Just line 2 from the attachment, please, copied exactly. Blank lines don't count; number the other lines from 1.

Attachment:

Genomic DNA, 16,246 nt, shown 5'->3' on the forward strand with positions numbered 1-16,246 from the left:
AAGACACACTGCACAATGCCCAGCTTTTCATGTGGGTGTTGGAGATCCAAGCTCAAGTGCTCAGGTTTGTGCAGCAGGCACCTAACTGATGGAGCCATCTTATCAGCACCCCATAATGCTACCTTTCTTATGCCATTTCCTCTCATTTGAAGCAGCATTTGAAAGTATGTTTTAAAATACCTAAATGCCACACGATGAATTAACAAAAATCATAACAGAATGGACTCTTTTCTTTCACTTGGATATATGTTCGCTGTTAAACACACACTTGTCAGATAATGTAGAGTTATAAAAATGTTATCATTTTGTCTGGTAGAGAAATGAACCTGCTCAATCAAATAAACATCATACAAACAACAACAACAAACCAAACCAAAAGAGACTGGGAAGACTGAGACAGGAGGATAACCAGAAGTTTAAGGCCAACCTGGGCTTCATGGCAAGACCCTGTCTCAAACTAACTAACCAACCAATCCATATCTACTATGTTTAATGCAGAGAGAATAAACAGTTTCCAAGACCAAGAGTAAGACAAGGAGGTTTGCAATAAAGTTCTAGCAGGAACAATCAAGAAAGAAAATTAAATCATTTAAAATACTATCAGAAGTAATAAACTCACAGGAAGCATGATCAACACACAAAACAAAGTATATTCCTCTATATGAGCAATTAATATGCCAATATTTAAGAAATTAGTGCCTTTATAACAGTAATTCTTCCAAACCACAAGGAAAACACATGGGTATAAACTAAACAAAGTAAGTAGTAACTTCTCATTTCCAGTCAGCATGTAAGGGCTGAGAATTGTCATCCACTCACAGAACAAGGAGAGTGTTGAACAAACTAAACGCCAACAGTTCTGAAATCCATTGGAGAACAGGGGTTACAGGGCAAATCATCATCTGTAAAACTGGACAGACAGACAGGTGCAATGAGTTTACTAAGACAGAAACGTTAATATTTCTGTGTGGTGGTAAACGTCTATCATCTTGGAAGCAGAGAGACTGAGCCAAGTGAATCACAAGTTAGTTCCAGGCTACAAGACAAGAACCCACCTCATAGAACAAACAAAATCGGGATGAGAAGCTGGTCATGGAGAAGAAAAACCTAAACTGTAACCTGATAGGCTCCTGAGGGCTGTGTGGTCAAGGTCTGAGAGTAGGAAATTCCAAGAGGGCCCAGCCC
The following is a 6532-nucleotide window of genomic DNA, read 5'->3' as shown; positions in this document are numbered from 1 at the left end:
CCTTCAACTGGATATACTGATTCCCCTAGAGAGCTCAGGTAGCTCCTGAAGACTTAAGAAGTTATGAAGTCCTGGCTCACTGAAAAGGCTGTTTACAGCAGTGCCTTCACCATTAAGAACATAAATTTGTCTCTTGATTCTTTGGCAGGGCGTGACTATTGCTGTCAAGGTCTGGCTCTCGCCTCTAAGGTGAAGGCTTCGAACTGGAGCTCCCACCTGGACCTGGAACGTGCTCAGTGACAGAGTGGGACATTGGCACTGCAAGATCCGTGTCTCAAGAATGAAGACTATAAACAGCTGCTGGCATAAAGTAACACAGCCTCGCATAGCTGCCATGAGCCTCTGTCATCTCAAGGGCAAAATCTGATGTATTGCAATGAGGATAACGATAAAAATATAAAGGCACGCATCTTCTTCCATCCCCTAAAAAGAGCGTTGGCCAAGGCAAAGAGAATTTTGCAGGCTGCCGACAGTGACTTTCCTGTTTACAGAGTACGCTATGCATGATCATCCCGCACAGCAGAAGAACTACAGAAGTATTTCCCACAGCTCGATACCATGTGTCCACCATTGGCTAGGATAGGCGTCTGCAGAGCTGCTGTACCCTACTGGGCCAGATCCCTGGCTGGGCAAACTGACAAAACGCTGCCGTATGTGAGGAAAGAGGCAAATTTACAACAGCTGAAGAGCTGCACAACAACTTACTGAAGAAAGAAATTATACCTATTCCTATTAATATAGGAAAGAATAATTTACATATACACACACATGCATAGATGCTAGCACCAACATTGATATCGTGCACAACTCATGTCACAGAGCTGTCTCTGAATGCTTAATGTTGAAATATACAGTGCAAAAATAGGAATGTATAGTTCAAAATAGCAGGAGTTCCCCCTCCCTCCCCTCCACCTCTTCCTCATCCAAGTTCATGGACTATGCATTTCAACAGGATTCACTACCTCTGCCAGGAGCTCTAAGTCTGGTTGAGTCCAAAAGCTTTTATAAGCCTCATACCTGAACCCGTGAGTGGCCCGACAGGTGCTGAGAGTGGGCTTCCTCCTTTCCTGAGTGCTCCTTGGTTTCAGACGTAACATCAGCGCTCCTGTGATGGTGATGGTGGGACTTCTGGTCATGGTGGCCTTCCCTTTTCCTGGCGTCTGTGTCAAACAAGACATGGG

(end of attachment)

AAGACACACTGCACAATGCCCAGCTTTTCATGTGGGTGTTGGAGATCCAAGCTCAAGTGCTCAGGTTTGTGCAGCAGGCACCTAACTGATGGAGCCATCTTATCAGCACCCCATAATGCTACCTTTCTTATGCCATTTCCTCTCATTTGAAGCAGCATTTGAAAGTATGTTTTAAAATACCTAAATGCCACACGATGAATTAACAAAAATCATAACAGAATGGACTCTTTTCTTTCACTTGGATATATGTTCGCTGTTAAACACACACTTGTCAGATAATGTAGAGTTATAAAAATGTTATCATTTTGTCTGGTAGAGAAATGAACCTGCTCAATCAAATAAACATCATACAAACAACAACAACAAACCAAACCAAAAGAGACTGGGAAGACTGAGACAGGAGGATAACCAGAAGTTTAAGGCCAACCTGGGCTTCATGGCAAGACCCTGTCTCAAACTAACTAACCAACCAATCCATATCTACTATGTTTAATGCAGAGAGAATAAACAGTTTCCAAGACCAAGAGTAAGACAAGGAGGTTTGCAATAAAGTTCTAGCAGGAACAATCAAGAAAGAAAATTAAATCATTTAAAATACTATCAGAAGTAATAAACTCACAGGAAGCATGATCAACACACAAAACAAAGTATATTCCTCTATATGAGCAATTAATATGCCAATATTTAAGAAATTAGTGCCTTTATAACAGTAATTCTTCCAAACCACAAGGAAAACACATGGGTATAAACTAAACAAAGTAAGTAGTAACTTCTCATTTCCAGTCAGCATGTAAGGGCTGAGAATTGTCATCCACTCACAGAACAAGGAGAGTGTTGAACAAACTAAACGCCAACAGTTCTGAAATCCATTGGAGAACAGGGGTTACAGGGCAAATCATCATCTGTAAAACTGGACAGACAGACAGGTGCAATGAGTTTACTAAGACAGAAACGTTAATATTTCTGTGTGGTGGTAAACGTCTATCATCTTGGAAGCAGAGAGACTGAGCCAAGTGAATCACAAGTTAGTTCCAGGCTACAAGACAAGAACCCACCTCATAGAACAAACAAAATCGGGATGAGAAGCTGGTCATGGAGAAGAAAAACCTAAACTGTAACCTGATAGGCTCCTGAGGGCTGTGTGGTCAAGGTCTGAGAGTAGGAAATTCCAAGAGGGCCCAGCCC